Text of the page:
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|Genre/Form:||Electronic Thesis or Dissertation|
|Material Type:||Document, Thesis/dissertation, Internet resource|
|Document Type:||Internet Resource, Computer File|
|All Authors / Contributors:||Peter F McNally (Supervisor); Tomm, Jillian|
|Notes:||Doctor of Philosophy (School of Information Studies)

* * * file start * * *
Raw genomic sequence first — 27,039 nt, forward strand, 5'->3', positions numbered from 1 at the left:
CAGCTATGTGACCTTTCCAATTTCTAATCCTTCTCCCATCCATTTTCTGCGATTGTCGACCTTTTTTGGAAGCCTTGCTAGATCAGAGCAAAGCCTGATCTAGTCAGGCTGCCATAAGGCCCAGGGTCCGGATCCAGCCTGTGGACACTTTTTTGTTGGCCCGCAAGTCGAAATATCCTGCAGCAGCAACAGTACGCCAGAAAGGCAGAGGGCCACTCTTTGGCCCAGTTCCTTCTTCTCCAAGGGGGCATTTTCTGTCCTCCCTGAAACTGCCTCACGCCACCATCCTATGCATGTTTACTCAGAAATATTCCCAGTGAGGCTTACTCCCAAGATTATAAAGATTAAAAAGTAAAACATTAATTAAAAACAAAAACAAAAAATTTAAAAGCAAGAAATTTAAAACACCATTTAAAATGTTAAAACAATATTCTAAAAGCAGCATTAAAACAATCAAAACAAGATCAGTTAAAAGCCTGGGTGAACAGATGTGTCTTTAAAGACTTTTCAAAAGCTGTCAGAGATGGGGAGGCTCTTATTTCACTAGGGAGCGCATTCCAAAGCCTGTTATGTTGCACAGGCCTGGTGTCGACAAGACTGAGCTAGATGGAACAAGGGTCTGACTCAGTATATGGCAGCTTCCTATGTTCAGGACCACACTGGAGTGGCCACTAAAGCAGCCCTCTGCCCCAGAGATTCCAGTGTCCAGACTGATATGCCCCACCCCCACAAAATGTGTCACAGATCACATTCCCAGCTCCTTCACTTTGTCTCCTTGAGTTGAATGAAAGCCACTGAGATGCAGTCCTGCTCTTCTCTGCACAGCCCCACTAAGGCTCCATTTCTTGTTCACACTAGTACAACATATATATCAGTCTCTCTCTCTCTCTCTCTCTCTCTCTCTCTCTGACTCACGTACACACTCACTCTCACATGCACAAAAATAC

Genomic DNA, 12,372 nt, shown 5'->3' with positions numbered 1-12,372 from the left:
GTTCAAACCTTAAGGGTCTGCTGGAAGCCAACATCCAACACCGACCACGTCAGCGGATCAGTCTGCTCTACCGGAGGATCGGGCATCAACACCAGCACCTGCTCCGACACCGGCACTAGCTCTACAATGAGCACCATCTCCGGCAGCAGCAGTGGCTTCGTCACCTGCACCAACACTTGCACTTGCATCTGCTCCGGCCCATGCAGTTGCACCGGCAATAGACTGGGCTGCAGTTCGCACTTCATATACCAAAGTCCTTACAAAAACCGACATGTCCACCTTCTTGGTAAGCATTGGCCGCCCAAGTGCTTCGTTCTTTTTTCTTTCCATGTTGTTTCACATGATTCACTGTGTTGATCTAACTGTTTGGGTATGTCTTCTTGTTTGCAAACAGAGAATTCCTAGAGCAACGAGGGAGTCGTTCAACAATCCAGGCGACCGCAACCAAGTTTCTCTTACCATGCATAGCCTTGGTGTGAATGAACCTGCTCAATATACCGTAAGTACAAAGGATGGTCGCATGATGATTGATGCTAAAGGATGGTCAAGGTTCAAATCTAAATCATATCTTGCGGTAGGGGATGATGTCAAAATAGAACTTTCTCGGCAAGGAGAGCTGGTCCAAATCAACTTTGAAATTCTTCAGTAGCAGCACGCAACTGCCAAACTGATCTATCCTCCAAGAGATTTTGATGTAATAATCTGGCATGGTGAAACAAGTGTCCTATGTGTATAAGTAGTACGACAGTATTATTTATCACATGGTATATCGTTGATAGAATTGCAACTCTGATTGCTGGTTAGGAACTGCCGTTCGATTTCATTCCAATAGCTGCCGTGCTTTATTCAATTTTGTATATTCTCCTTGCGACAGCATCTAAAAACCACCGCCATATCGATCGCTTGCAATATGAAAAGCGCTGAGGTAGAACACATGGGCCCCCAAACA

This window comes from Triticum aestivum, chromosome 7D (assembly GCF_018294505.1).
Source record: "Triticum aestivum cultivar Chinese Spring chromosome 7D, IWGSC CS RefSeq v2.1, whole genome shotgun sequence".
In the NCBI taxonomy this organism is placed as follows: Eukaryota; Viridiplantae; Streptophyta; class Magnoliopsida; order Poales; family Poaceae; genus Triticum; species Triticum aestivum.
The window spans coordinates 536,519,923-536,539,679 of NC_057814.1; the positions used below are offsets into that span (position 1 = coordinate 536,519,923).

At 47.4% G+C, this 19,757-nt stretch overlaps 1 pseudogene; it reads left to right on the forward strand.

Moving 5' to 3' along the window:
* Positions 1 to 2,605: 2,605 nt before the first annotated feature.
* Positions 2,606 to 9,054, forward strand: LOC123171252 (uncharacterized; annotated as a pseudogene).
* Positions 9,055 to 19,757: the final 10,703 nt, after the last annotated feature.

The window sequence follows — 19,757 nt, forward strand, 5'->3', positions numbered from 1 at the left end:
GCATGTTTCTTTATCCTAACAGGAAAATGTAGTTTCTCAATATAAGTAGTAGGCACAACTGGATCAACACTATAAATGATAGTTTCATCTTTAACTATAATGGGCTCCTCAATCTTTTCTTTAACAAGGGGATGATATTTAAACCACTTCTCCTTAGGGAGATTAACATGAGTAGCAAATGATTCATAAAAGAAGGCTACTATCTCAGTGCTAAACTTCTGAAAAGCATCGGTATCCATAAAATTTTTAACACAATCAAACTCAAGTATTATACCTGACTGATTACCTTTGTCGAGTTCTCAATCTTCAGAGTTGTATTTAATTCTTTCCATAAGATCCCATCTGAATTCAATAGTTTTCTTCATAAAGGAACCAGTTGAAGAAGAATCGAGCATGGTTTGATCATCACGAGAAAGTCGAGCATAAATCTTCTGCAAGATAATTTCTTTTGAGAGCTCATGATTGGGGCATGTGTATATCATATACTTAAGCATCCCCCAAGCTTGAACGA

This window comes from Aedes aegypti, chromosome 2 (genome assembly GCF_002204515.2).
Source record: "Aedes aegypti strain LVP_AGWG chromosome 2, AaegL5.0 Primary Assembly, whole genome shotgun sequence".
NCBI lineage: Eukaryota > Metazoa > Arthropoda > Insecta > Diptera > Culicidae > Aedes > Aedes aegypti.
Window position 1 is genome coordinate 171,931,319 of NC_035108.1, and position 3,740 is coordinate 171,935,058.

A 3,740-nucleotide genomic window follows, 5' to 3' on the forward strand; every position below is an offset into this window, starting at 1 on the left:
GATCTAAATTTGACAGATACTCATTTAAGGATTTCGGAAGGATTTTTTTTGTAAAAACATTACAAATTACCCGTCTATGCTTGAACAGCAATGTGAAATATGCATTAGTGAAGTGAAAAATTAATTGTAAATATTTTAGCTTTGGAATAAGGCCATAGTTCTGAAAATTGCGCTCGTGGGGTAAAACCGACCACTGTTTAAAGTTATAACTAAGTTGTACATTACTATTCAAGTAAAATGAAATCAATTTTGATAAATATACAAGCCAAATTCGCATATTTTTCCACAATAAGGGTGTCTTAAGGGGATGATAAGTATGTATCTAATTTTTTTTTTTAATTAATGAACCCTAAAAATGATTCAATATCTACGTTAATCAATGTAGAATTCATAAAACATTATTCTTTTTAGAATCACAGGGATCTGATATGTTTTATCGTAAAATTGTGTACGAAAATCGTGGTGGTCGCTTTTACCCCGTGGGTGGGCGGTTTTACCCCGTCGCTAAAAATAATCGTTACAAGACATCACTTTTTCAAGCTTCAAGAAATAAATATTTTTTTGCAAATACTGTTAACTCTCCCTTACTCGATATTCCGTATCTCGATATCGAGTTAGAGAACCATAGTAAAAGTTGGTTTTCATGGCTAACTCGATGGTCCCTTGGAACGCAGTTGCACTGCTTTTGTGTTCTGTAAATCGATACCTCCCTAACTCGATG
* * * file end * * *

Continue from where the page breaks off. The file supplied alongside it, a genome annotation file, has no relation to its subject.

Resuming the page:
The library of Raymond Klibansky (1905-2005), historian of philosophy, was acquired by McGill University's Rare Books and Special Collections in 2005. This first study of the Raymond Klibansky Collection (RKC) provides an introduction to the approximately 7000-title collection in its main characteristics and research strengths; offers an aid to further research on the collection; and builds on what is known about Klibansky and his life with books. The approach to the study was developed from a review of methods proposed in current discussion of book and library history research, and from structures and themes observed in practice in related studies. It has also been influenced by the availability of item-specific cataloguing in McGill Library's online public access catalogue (OPAC). The study builds, therefore, on the work of librarians, to produce a profile of the collection. Analysis has been guided by quantitative assessments of catalogue data, Klibansky's autobiographical and scholarly publications, selective book examination, and secondary publications. It is organized around a core set of themes: collection contents; provenance; and book organization. The book-life of Klibansky is a theme that permeates the whole. Results show a close link between Klibansky's collection and his research themes, underline his engagement with social and political issues of the mid-twentieth century and point to enduring personal interests. The collection supports his self-stated approach to learning, offering a rich laboratory for humanities studies, while the context of his intellectual biography brings coherence to a vast and varied group of texts. Provenance evidence provides a special view of his professional and personal networks beginning in his youth, adding to what can be gleaned from autobiographical publications, and constitutes a source for the broader task of mapping out twentieth-century intellectual networks.